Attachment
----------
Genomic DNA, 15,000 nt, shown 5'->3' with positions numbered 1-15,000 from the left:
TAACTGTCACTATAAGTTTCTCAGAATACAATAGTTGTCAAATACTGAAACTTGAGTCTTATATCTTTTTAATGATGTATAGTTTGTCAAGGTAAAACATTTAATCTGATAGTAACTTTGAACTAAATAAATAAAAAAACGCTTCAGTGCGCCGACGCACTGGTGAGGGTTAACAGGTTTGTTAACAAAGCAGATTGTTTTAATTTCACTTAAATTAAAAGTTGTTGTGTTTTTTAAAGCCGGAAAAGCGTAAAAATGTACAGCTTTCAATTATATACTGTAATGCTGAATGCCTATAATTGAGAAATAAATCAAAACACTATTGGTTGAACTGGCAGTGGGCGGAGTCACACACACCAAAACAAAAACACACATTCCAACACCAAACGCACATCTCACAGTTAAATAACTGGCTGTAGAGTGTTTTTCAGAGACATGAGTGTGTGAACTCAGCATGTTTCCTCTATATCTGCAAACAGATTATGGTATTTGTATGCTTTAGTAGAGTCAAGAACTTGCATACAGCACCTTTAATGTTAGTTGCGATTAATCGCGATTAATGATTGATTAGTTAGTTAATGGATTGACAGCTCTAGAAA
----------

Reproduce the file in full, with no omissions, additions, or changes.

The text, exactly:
Genomic DNA, 15,000 nt, shown 5'->3' with positions numbered 1-15,000 from the left:
TAACTGTCACTATAAGTTTCTCAGAATACAATAGTTGTCAAATACTGAAACTTGAGTCTTATATCTTTTTAATGATGTATAGTTTGTCAAGGTAAAACATTTAATCTGATAGTAACTTTGAACTAAATAAATAAAAAAACGCTTCAGTGCGCCGACGCACTGGTGAGGGTTAACAGGTTTGTTAACAAAGCAGATTGTTTTAATTTCACTTAAATTAAAAGTTGTTGTGTTTTTTAAAGCCGGAAAAGCGTAAAAATGTACAGCTTTCAATTATATACTGTAATGCTGAATGCCTATAATTGAGAAATAAATCAAAACACTATTGGTTGAACTGGCAGTGGGCGGAGTCACACACACCAAAACAAAAACACACATTCCAACACCAAACGCACATCTCACAGTTAAATAACTGGCTGTAGAGTGTTTTTCAGAGACATGAGTGTGTGAACTCAGCATGTTTCCTCTATATCTGCAAACAGATTATGGTATTTGTATGCTTTAGTAGAGTCAAGAACTTGCATACAGCACCTTTAATGTTAGTTGCGATTAATCGCGATTAATGATTGATTAGTTAGTTAATGGATTGACAGCTCTAGAAA